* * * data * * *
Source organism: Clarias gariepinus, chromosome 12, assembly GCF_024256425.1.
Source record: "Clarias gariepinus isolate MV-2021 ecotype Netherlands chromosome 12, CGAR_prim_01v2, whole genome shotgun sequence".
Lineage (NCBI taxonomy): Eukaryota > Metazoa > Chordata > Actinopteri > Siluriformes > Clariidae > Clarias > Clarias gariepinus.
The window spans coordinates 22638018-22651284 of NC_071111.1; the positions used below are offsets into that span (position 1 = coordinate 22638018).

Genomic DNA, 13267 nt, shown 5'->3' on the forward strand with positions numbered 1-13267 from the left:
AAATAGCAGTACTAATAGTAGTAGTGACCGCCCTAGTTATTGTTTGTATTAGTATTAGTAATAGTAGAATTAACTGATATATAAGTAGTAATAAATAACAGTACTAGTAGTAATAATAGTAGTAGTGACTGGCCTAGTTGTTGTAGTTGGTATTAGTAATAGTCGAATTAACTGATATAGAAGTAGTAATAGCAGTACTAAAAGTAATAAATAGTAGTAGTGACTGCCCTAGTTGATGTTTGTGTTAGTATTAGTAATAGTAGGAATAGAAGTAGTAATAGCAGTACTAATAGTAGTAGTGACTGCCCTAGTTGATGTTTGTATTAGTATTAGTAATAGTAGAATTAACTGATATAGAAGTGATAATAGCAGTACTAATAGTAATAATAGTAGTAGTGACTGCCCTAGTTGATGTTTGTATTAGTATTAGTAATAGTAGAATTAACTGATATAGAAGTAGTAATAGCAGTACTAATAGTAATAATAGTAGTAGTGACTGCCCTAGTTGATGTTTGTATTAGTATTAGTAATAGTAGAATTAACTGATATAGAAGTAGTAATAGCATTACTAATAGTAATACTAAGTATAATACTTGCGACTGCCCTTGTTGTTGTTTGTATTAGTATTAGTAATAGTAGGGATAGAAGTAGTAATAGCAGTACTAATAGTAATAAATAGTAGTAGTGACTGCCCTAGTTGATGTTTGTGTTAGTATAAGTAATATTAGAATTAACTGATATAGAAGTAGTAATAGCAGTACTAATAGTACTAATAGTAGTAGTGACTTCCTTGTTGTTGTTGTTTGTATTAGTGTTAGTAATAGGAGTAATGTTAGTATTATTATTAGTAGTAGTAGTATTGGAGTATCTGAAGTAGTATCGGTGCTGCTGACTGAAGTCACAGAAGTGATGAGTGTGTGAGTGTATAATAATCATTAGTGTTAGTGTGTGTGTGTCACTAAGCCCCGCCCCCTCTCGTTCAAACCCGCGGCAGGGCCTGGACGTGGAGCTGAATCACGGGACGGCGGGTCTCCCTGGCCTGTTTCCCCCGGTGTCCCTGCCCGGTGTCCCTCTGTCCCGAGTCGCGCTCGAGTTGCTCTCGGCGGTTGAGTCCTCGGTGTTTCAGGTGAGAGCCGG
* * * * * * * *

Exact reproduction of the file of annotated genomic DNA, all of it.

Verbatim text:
Source organism: Clarias gariepinus, chromosome 12, assembly GCF_024256425.1.
Source record: "Clarias gariepinus isolate MV-2021 ecotype Netherlands chromosome 12, CGAR_prim_01v2, whole genome shotgun sequence".
Lineage (NCBI taxonomy): Eukaryota > Metazoa > Chordata > Actinopteri > Siluriformes > Clariidae > Clarias > Clarias gariepinus.
The window spans coordinates 22638018-22651284 of NC_071111.1; the positions used below are offsets into that span (position 1 = coordinate 22638018).

Genomic DNA, 13267 nt, shown 5'->3' on the forward strand with positions numbered 1-13267 from the left:
AAATAGCAGTACTAATAGTAGTAGTGACCGCCCTAGTTATTGTTTGTATTAGTATTAGTAATAGTAGAATTAACTGATATATAAGTAGTAATAAATAACAGTACTAGTAGTAATAATAGTAGTAGTGACTGGCCTAGTTGTTGTAGTTGGTATTAGTAATAGTCGAATTAACTGATATAGAAGTAGTAATAGCAGTACTAAAAGTAATAAATAGTAGTAGTGACTGCCCTAGTTGATGTTTGTGTTAGTATTAGTAATAGTAGGAATAGAAGTAGTAATAGCAGTACTAATAGTAGTAGTGACTGCCCTAGTTGATGTTTGTATTAGTATTAGTAATAGTAGAATTAACTGATATAGAAGTGATAATAGCAGTACTAATAGTAATAATAGTAGTAGTGACTGCCCTAGTTGATGTTTGTATTAGTATTAGTAATAGTAGAATTAACTGATATAGAAGTAGTAATAGCAGTACTAATAGTAATAATAGTAGTAGTGACTGCCCTAGTTGATGTTTGTATTAGTATTAGTAATAGTAGAATTAACTGATATAGAAGTAGTAATAGCATTACTAATAGTAATACTAAGTATAATACTTGCGACTGCCCTTGTTGTTGTTTGTATTAGTATTAGTAATAGTAGGGATAGAAGTAGTAATAGCAGTACTAATAGTAATAAATAGTAGTAGTGACTGCCCTAGTTGATGTTTGTGTTAGTATAAGTAATATTAGAATTAACTGATATAGAAGTAGTAATAGCAGTACTAATAGTACTAATAGTAGTAGTGACTTCCTTGTTGTTGTTGTTTGTATTAGTGTTAGTAATAGGAGTAATGTTAGTATTATTATTAGTAGTAGTAGTATTGGAGTATCTGAAGTAGTATCGGTGCTGCTGACTGAAGTCACAGAAGTGATGAGTGTGTGAGTGTATAATAATCATTAGTGTTAGTGTGTGTGTGTCACTAAGCCCCGCCCCCTCTCGTTCAAACCCGCGGCAGGGCCTGGACGTGGAGCTGAATCACGGGACGGCGGGTCTCCCTGGCCTGTTTCCCCCGGTGTCCCTGCCCGGTGTCCCTCTGTCCCGAGTCGCGCTCGAGTTGCTCTCGGCGGTTGAGTCCTCGGTGTTTCAGGTGAGAGCCGG